About Me

My Photo
Niagara on the Lake, Ontario, Canada
My virtue is that I say what I think, my vice that what I think doesn't amount to much.

Tuesday, June 30, 2015

Looking for Lewis Carroll’s Wonderland in today’s Oxford

The three-tiered tray was piled high with smoked-salmon sandwiches and marzipan mushrooms, clotted-cream scones and cookies iced “EAT ME.” Playing cards, a red-soaked paintbrush and a miniature top hat were strewn about my place setting. All I was missing to make the Wonderland-themed tea complete was a dozing dormouse – although my napkin had been folded neatly into the shape of a white rabbit.
More: The Globe and Mail

Sunday, June 28, 2015

On James Wright’s “Lying in a Hammock...”

The narrator of “Yancey,” Ann Beattie’s story, is an aging poet; she tells of her encounter with an IRS agent who shows up to audit her. Toward the end, she recites a poem to him—James Wright’s famous “Lying in a Hammock at William Duffy’s Farm in Pine Island, Minnesota”

More: Paris Review

Tuesday, June 23, 2015


Tsundoku” is the Japanese word for the new books that we accumulate but don't read. It perfectly  describes the state of my numerous overflowing bookshelves.

More:  Open Culture

How Moby Dick Sunk Herman Melville

"Herman Melville had everything a young author could dream of. By the age of 30, he’d traveled the world and written five books, including two bestsellers. He’d married the daughter of a prominent judge, and he owned a beautiful farmhouse. He hobnobbed with the literati. Strangers asked for autographs.

Then he wrote Moby-Dick and ruined everything."

More: Neatorama

Monday, June 22, 2015

Blake's Poetry Set To Music

British independent music project The Wraiths has set twelve of William Blake’s poems to song.

This is Blake’s “Song First by a Shepherd,” found in his Collected Poems:

Welcome, Stranger, to this Place from Mog Fry on Vimeo.

More: Brain Pickings

Sunday, June 21, 2015

Allen Ginsberg Wrote a Poem for Bernie Sanders in 1986

Allen Ginsberg wrote a poem for Bernie Sanders in 1986.

It goes like this: 

Socialist snow on the streets

Socialist talk in the Maverick bookstore

Socialist kids sucking socialist lollipops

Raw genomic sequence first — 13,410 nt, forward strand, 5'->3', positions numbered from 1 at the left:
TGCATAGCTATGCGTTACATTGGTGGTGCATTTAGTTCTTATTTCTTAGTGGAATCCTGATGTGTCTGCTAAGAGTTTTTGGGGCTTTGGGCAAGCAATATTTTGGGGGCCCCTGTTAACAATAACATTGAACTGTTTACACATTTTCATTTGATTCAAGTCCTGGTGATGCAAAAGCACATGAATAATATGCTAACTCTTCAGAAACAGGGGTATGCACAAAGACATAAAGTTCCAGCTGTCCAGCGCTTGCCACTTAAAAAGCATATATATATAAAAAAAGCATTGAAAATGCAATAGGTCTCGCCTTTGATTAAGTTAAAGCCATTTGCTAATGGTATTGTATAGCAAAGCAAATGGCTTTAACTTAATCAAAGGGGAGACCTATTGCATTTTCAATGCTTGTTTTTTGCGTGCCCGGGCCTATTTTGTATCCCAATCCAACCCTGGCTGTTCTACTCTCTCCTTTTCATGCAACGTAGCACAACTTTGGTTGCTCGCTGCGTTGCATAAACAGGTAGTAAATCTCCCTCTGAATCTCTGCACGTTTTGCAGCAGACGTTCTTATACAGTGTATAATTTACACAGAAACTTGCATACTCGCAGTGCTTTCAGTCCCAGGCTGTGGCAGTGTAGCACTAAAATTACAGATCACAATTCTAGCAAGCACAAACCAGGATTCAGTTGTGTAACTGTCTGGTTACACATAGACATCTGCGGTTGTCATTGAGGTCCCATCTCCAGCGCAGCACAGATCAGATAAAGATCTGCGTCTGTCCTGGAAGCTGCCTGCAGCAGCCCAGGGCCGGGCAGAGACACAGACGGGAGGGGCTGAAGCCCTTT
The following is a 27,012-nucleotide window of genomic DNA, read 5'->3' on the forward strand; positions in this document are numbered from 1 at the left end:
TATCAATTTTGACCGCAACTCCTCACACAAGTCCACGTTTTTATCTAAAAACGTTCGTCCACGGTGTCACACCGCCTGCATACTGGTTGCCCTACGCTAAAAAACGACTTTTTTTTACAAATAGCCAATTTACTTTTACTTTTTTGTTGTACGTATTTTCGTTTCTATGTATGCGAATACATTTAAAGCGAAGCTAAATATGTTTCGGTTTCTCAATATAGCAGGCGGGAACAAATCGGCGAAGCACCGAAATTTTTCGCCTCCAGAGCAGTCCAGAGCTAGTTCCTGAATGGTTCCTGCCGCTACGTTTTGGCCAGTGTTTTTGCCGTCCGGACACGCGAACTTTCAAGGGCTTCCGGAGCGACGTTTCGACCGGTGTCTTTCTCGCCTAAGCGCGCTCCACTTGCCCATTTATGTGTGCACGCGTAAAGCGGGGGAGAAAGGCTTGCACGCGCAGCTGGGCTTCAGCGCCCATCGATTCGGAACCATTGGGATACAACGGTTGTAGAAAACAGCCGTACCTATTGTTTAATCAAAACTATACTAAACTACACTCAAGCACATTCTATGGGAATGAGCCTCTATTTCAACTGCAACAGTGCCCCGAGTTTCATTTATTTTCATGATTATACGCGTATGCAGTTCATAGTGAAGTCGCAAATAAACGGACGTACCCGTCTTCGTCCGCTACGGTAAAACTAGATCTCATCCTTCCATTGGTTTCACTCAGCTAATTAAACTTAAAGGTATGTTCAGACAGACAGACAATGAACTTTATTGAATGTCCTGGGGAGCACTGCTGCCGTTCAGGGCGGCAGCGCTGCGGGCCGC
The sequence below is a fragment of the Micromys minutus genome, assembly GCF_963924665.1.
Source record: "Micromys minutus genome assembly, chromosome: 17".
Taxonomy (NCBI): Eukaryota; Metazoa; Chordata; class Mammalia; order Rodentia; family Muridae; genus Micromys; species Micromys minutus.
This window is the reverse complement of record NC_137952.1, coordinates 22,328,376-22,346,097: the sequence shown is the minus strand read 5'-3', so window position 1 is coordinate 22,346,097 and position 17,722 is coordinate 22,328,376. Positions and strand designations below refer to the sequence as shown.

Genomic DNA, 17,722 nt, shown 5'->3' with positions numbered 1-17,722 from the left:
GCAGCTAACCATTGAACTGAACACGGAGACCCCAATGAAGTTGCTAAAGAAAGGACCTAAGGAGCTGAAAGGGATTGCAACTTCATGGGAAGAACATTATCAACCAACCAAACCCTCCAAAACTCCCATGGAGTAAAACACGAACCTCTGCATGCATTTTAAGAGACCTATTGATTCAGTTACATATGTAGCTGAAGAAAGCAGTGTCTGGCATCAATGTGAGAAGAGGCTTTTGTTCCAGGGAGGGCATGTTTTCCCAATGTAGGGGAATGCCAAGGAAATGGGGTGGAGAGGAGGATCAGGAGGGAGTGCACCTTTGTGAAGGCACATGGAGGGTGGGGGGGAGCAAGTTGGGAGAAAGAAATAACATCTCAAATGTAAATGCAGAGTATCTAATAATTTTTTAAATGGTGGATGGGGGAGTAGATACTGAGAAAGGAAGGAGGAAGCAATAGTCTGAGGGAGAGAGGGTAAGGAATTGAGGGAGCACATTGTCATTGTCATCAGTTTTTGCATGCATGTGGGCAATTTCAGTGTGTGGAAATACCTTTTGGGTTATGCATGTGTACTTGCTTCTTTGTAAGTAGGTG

Socialist poetry in socialist mouths

—aren't the birds frozen socialists?

Aren't the snowclouds blocking the airfield

Social Democratic Appeasement?

Isn't the socialist sky owned by

the socialist sun?

Earth itself socialist, forests, rivers,


furry mountains, socialist salt

in oceans?

Isn't this poem socialist? It doesn't

belong to me anymore.

More: Mother Jones

Saturday, June 20, 2015

Bukowski Poems Animated

Los Angeles-based underground poet Charles Bukowski published a huge collection of uncompromising poetry and prose that spoke about and to society's downtrodden. Open Culture has posted animated versions of four of his poems.

Here's Bluebird:

Charles Bukowski

there's a bluebird in my heart that
wants to get out
but I'm too tough for him,
I say, stay in there, I'm not going
to let anybody see

there's a bluebird in my heart that
wants to get out
but I pur whiskey on him and inhale
cigarette smoke
and the whores and the bartenders
and the grocery clerks
never know that
in there.

there's a bluebird in my heart that
wants to get out
but I'm too tough for him,
I say,
stay down, do you want to mess
me up?
you want to screw up the
you want to blow my book sales in

there's a bluebird in my heart that
wants to get out
but I'm too clever, I only let him out
at night sometimes
when everybody's asleep.
I say, I know that you're there,
so don't be
then I put him back,
but he's singing a little
in there, I haven't quite let him
and we sleep together like
with our
secret pact
and it's nice enough to
make a man
weep, but I don't
weep, do


Tuesday, June 16, 2015

All The Light We Cannot See

American author, Anthony Doerr, explains why he titled his Pulitzer Prize winning book All The Light We Cannot See:  
"The title is a reference first and foremost to all the light we literally cannot see: that is, the wavelengths of the electromagnetic spectrum that are beyond the ability of human eyes to detect (radio waves, of course, being the most relevant). It’s also a metaphorical suggestion that there are countless invisible stories still buried within World War II — that stories of ordinary children, for example, are a kind of light we do not typically see. Ultimately, the title is intended as a suggestion that we spend too much time focused on only a small slice of the spectrum of possibility."

It takes place before and during World War II in Germany and occupied France and tells the parallel stories of Marie-Laure, a young, blind French girl and Werner, an orphaned German boy with great skill in science and fixing radios. When he fixes a radio for a Nazi official Werner is sent to a national school that trains boys for an elite unit that will serve the Third Reich. The school is a brutal experience.